With the help of CSBA, we are working with our state legislators and the State Superintendent of Public Instruction on recovering funds, and we hope to see some progress made in that area. The fire had a huge emotional impact on our district. We have about 12 elementary schools, five middle schools, six high schools — all of which were closed for three weeks. They all needed to be cleaned and scrubbed safe. We replaced ventilation filters and checked and rechecked the air quality in the classrooms before reopening them. And, of course, we had teachers and staff who lost their homes. A lot of our students saw and experienced terror, which unfortunately will have lasting effects, so we are continuing to provide counseling services in our schools for those who need it. Our city was turned upside down by this unimaginable event and we are slowly getting back on our feet, but we have a lot of healing yet to do.

What have you found to be the greatest challenge of your career as a school board member?

You can imagine that in my 28 years on my school board I’ve had quite a few difficult tests. But, three major challenges come to mind for me, the first being the fire.

Another one would be in 1996, concerning the filming of the movie Scream in my district. Check out the credits at the end of the movie and you’ll see, “No thanks whatsoever to the Santa Rosa City School District Governing Board.” What happened there was Miramax wanted to use one of our high schools to shoot a movie and the board being cautious and skeptical requested to see a copy of the script. While the producers described it as being a comedy spoof, the script showed it was something quite different, and so we denied them use of our facilities. That created a big controversy in Santa Rosa which went on for many weeks. Movie director Wes Craven was involved and had promised all kinds of things to entice us, but it just wasn’t a good fit for our community.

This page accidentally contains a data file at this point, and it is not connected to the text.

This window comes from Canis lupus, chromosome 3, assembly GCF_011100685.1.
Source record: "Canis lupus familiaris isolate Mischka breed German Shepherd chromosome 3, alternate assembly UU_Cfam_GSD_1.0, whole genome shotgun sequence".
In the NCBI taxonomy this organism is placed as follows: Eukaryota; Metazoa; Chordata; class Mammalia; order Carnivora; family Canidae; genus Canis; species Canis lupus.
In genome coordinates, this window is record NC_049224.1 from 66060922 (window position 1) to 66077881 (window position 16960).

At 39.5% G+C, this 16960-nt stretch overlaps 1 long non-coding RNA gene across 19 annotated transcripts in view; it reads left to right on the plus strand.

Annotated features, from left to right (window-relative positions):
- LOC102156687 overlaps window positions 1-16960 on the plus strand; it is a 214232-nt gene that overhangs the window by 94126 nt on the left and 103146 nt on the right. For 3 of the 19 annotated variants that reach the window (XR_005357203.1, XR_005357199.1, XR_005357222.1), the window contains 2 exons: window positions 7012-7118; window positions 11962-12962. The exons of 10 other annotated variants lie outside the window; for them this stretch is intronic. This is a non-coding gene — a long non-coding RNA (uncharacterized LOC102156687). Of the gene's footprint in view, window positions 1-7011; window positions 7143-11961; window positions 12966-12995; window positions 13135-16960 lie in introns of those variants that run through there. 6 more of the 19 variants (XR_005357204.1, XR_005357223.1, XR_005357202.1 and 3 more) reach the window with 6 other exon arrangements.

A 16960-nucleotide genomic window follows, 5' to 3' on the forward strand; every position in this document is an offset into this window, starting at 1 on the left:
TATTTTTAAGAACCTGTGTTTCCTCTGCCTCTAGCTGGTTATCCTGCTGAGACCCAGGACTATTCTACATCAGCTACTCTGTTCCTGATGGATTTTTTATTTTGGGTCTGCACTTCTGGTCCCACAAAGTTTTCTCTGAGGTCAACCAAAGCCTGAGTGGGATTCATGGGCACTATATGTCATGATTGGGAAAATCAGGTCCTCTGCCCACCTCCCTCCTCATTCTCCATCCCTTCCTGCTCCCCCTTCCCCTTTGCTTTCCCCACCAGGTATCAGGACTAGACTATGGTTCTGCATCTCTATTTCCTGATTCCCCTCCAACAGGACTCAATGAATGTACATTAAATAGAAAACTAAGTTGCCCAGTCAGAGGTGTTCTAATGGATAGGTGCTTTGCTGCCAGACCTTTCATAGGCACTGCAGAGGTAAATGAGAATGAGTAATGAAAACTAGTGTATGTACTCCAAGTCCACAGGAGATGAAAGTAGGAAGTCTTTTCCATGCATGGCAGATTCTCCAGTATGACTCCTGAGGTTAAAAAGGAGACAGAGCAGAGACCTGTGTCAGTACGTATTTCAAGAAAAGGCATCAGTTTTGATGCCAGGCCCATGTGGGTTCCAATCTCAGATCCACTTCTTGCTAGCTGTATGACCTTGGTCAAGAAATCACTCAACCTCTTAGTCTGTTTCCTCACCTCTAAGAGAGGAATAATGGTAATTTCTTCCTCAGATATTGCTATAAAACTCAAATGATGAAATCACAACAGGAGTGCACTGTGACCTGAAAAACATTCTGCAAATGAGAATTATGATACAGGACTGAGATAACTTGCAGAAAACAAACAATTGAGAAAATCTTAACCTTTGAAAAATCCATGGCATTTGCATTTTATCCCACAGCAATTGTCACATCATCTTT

Then in 2010, during my CSBA presidency year, our state organization experienced a problem with the leadership of CSBA. We had to make a change in the executive director, but we worked through it. We came out of it a much stronger and better organization. There’s a real benefit for leadership training in successfully tackling these hard issues. There are always challenges in front of school board members, but collectively we can figure them out.

Do you have any final words of wisdom for board members going forward, especially new or aspiring board members?

For new school board members, my best advice is that they need to realize that they don’t have all the answers and they need to be comfortable in knowing that they never will. They really need to participate in the ongoing professional development that CSBA provides. In doing so, they will become a better spokesperson for their board and a better advocate for education. And, all of this benefits our kids. I hope that new board members realize that these trainings are a prerequisite to being a successful board member.

I have advice for old seasoned board members as well, and that is: Don’t give up! We need to really encourage the senior board members to continue on because we need their expertise, we need their guidance and we need their wisdom.